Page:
He was warned by his father King Charles that a bid to silence the British media is a suicide mission, while his estranged brother Prince William made clear he was choosing a very different path.
But it still hasn’t dawned on Harry, the prince of hypocrisy, that he shouldn’t be entitled to the usual kid glove special treatment when becoming the first senior royal to give evidence in court under oath since the 19th century in a historic phone hacking civil case versus Mirror Group Newspapers.
That became clear when he failed to show up to the High Court this morning as requested, infuriating the newspaper’s KC and surprising the judge.
His sorry excuse that he couldn’t possibly arrive on time, given he’d only flown into the country late last night – no doubt by private jet or in first class – because he had to be in Montecito for his daughter Lilibet’s second birthday, was the first illustration that we’re not dealing with a man anchored in reality.
Prince Harry has been living in a post-truth world since meeting that shape shifting actress Meghan Markle.
The facts don’t matter, only their feelings do.
Prince Harry (pictured at the King’s Coronation) failed to show up to the High Court this morning as requested, infuriating the newspaper’s KC and surprising the judge
Prince Harry is represented by David Sherborne (left) in the historic phone hacking civil case versus Mirror Group Newspapers
Indeed, that was the bizarre excuse given by their weird hagiographer Omid Scobie when attempting to justify why the Sussexes had wound up the world with yet another porky pie about their ‘near catastrophic’ New York car chase that wasn’t last month.
Until now, Harry’s public performances have only been for their best pals in the media Oprah Winfrey, Tom Bradby and Anderson Cooper.
That means Oprah nodded along when Meghan and Harry made false claims that there is a racist in the Royal Family (there wasn’t) and that they secretly got married before their Windsor Castle ceremony (they didn’t), without asking a pertinent follow up question.
Equally, Bradby accepted Harry’s ludicrous argument that ‘no part of any of the things that I’ve said are scathing towards any member of my family, especially not my stepmother’, despite calling Queen Camilla ‘dangerous’ and a ‘villain’.
There was no one to tell him his experiences have clearly been warped and do not represent the reality of many situations.
No cross examination.
Perhaps that’s no surprise.
When his father and brother asked difficult questions in private, they ended up being brutally dispensed of, before having their most personal laundry blurted out for the whole world to consume.
Pictured: Lawyer David Sherborne, a member of Prince Harry’s legal team, outside the Rolls Building of the High Court in London
Which is another big problem with this case. In the court of public opinion, Harry has already lost because of his rank hypocrisy of spending years moaning about invasions of his privacy, before invading the privacy of his family in the most intimate ways that journalists would never even consider, like revealing details of the future king’s private part.
But tomorrow, everything changes; the cross examination will be fast, furious and dissected around the world.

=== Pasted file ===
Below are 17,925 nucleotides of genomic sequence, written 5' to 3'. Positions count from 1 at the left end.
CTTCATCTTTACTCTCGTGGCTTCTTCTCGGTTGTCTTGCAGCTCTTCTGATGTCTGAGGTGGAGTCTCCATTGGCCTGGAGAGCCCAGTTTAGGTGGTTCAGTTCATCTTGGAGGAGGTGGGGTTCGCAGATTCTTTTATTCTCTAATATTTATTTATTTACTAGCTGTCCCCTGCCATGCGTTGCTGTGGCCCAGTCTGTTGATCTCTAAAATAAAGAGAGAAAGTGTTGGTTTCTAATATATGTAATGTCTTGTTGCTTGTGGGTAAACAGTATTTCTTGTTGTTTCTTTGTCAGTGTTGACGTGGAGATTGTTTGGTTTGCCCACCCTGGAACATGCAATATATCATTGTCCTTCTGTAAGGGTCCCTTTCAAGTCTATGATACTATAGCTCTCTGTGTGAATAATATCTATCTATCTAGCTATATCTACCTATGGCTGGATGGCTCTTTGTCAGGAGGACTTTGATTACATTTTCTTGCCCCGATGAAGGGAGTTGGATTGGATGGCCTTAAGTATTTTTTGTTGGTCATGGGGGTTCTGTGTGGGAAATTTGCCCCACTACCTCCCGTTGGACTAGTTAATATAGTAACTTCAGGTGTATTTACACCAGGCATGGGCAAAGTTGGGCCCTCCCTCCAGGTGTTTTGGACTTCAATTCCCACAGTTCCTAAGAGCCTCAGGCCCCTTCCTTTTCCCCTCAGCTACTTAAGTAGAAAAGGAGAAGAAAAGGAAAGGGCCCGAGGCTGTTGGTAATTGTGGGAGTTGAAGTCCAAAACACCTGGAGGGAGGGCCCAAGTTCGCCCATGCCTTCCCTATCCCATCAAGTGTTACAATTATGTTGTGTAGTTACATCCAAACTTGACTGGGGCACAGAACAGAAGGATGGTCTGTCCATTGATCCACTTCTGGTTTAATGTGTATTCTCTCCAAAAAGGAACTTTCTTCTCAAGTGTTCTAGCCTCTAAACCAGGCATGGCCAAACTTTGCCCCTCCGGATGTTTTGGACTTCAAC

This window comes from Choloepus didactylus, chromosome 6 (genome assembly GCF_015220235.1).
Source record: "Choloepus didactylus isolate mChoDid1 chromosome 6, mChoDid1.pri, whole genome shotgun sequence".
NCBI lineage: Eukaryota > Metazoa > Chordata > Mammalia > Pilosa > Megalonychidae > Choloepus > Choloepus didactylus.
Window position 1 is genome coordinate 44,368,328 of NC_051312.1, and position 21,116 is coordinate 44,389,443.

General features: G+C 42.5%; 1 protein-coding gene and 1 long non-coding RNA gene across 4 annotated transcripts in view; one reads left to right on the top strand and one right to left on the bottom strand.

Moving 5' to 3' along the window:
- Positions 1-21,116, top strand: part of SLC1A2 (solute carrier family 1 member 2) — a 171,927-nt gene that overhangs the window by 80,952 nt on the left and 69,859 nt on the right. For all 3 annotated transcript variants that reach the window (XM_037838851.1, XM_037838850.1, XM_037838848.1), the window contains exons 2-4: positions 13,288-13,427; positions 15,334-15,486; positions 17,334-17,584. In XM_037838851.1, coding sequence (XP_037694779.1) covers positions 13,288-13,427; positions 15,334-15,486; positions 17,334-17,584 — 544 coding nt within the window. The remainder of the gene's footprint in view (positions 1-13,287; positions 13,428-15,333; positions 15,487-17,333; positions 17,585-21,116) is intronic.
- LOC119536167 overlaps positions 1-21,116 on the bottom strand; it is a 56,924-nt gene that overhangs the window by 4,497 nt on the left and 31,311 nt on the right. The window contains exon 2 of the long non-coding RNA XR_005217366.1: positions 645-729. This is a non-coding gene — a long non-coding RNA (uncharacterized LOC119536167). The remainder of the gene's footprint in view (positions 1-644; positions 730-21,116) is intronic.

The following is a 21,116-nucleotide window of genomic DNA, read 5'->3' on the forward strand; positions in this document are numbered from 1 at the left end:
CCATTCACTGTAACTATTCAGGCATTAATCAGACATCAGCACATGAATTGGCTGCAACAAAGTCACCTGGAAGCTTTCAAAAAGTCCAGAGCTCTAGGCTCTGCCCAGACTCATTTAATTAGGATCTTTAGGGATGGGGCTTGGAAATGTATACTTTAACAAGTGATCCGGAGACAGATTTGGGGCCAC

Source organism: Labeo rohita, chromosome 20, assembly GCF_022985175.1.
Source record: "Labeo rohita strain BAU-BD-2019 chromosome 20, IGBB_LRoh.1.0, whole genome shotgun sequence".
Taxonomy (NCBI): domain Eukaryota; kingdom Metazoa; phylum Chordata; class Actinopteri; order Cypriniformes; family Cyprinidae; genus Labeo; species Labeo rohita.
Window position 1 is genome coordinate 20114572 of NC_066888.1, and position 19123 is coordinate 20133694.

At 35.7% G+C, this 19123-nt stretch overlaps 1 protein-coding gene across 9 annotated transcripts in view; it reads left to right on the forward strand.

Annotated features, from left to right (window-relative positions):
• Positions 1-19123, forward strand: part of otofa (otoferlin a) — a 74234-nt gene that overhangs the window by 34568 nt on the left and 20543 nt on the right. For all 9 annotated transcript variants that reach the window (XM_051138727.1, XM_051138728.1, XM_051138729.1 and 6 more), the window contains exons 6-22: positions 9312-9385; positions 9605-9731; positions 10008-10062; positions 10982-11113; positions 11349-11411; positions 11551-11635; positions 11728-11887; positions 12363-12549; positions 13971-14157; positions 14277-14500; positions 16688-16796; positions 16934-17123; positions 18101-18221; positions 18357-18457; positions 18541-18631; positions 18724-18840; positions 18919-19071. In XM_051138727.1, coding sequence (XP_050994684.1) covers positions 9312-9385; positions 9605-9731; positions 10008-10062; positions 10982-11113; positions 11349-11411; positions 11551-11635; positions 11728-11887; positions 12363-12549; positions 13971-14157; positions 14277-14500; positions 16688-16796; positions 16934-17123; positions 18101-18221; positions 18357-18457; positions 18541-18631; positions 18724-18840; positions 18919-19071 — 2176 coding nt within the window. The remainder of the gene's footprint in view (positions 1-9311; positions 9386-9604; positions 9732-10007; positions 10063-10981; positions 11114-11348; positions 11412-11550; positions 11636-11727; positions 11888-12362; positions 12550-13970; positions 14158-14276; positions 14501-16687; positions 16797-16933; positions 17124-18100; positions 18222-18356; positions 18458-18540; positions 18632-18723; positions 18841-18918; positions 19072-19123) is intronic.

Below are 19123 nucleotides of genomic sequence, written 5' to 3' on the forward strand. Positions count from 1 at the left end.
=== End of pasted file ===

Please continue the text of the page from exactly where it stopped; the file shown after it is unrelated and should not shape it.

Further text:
Harry will face Andrew Green KC, acting for the Mirror group, whose job is to literally expose him as a purveyor of falsehoods – and the first signs are that he’s not going to hold back when testing his dubious credibility.
In court today, he lamented that it is ‘absolutely extraordinary we were told only yesterday that he is not available for day one of his trial’.
And he later added of the ‘fantastical’ claims themselves: ‘There’s no evidence to support a finding that any mobile phone owned or used by the Duke of Sussex was hacked. Zilch, Zero, Nil, De Nada, Niente, Nothing.’
So Harry can no longer rely on ‘his truth’ or he risks perjuring himself.
There is only one set of facts.
And, while I haven’t been in court every day, there seems very little evidence to prove Harry’s hacking claims.
I’m aware of how these cases work.
The celebrity lawyers try and claim virtually every article about their client must have come via illegal means, discounting the reality that 99.99 per cent of reporters obtain stories through genuine journalism, including leaks directly from the palaces or credible royal sources.
Of course, such a case is made difficult by the unwavering principle of all journalists to protect their confidential sources.
So while I believe Harry’s decision to give evidence may well backfire spectacularly tomorrow, my bigger concern in all of this is what pursuing a life dominated by courtrooms and lawyers who charge hundreds of pounds an hour must say about Harry’s mindset.
I have been dragged through the courts before against my will, in a bid to silence my journalism, and it is truly hellish.
There is nothing fun about it; it’s a caustic experience that eats away at you over time.
That’s not to say I’m excusing any illegal activity that went on at British tabloid newspapers in the past. I’m not – it was wrong, but it stopped well over a decade ago.
The mentality of a man who seemingly wants to spend his entire life focussed on settling scores of the past is worrying.
What happened to the peaceful California utopia Harry and Meghan assured us they were planning to create with their young family when they left the UK?
The past three years have shown us that Harry’s existence is not rooted in the real world.
I fear his evidence tomorrow will be an unpleasant shock when his victimhood narrative clashes with the facts.
But the biggest sadness is that Harry now believes the success of his once-promising life of service should be dominated by such a spurious, money-making legal pursuit.